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Rule 503.1. If Defendant Fails To Answer (2013)
(a) Default Judgment. If the defendant fails to file an answer by the date stated in Rule 502.5, the judge must ensure that service was proper, and may hold a hearing for this purpose. If it is determined that service was proper, the judge must render a default judgment in the following manner:
(1) Claim Based on Written Document. If the claim is based on a written document signed by the defendant, and a copy of the document has been filed with the court and served on the defendant, along with a sworn statement from the plaintiff that this is a true and accurate copy of the document and the relief sought is owed, and all payments, offsets or credits due to the defendant have been accounted for, the judge must render judgment for the plaintiff in the requested amount, without any necessity for a hearing. The plaintiff's attorney may also submit affidavits supporting an award of attorney fees to which the plaintiff is entitled, if any.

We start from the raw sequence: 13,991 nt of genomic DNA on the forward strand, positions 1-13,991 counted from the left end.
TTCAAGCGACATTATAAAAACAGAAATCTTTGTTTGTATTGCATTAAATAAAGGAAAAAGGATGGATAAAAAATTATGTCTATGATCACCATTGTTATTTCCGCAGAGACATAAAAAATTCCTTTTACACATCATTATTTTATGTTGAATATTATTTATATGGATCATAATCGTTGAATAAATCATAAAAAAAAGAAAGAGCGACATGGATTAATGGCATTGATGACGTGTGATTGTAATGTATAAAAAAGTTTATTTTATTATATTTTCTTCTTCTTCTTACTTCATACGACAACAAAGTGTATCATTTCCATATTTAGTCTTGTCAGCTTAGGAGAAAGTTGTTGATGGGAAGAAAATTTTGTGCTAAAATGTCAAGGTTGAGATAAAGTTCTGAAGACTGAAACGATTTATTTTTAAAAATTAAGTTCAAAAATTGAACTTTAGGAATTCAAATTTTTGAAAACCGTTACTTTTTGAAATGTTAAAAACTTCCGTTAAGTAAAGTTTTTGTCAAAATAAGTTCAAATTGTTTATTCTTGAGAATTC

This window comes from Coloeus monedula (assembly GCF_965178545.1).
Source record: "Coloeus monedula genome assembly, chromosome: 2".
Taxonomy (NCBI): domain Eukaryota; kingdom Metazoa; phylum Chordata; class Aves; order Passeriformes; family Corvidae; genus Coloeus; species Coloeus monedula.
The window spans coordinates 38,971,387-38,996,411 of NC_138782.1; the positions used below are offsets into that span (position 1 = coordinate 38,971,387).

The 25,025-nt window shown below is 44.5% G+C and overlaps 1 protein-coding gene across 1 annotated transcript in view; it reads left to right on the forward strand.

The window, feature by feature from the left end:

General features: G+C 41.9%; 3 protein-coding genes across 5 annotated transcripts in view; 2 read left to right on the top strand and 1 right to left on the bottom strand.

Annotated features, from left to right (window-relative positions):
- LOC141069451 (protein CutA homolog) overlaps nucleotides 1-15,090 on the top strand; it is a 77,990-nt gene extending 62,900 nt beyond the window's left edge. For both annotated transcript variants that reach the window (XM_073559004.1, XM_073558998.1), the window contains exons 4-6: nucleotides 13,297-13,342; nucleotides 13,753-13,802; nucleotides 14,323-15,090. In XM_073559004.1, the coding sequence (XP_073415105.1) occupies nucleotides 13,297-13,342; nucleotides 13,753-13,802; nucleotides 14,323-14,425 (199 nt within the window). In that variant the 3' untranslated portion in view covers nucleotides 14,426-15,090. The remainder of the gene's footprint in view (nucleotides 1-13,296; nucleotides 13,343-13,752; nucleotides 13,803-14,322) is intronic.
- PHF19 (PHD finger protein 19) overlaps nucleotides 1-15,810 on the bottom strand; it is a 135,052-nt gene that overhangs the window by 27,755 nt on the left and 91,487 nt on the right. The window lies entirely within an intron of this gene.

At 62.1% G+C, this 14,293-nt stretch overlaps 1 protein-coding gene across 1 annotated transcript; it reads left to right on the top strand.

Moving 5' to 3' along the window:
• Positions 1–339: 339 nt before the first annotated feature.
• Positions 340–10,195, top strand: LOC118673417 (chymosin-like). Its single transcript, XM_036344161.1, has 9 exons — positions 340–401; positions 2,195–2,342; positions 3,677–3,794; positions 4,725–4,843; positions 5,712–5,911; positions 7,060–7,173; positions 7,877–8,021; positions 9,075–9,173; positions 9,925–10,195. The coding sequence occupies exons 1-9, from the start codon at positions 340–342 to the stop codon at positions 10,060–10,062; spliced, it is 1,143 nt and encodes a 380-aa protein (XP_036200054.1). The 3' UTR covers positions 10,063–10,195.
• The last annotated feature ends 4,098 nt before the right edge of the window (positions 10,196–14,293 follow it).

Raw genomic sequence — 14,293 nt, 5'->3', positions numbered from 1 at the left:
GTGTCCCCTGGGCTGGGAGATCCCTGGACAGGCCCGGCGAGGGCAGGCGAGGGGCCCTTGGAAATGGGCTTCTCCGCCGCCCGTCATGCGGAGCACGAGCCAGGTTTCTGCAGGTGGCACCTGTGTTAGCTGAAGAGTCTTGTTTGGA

(b) Appearance. If a defendant files an answer or otherwise appears in a case before a default judgment is signed by the judge, the judge must not enter a default judgment and the case must be set for trial as described in Rule 503.3.
(2) Other Cases. Except as provided in (1), a plaintiff who seeks a default judgment against a defendant must request a hearing, orally or in writing. The plaintiff must appear at the hearing and provide evidence of its damages. If the plaintiff proves its damages, the judge must render judgment for the plaintiff in the amount proven. If the plaintiff is unable to prove its damages, the judge must render judgment in favor of the defendant. With the permission of the court, a party may appear at a hearing by means of telephone or an electronic communication system.
(c) Post-Answer Default. If a defendant who has answered fails to appear for trial, the court may proceed to hear evidence on liability and damages and render judgment accordingly.
(d) Notice. The plaintiff requesting a default judgment must provide to the clerk in writing the last known mailing address of the defendant at or before the time the judgment is signed. When a default judgment is signed, the clerk must immediately mail written notice of the judgment to the defendant at the address provided by the plaintiff, and note the fact of such mailing on the docket. The notice must state the number and style of the case, the court in which the case is pending, the names of the parties in whose favor and against whom the judgment was rendered, and the date the judgment was signed. Failure to comply with the provisions of this rule does not affect the finality of the judgment.
Added by order of April 15th, 2013, eff. Aug. 31, 2013.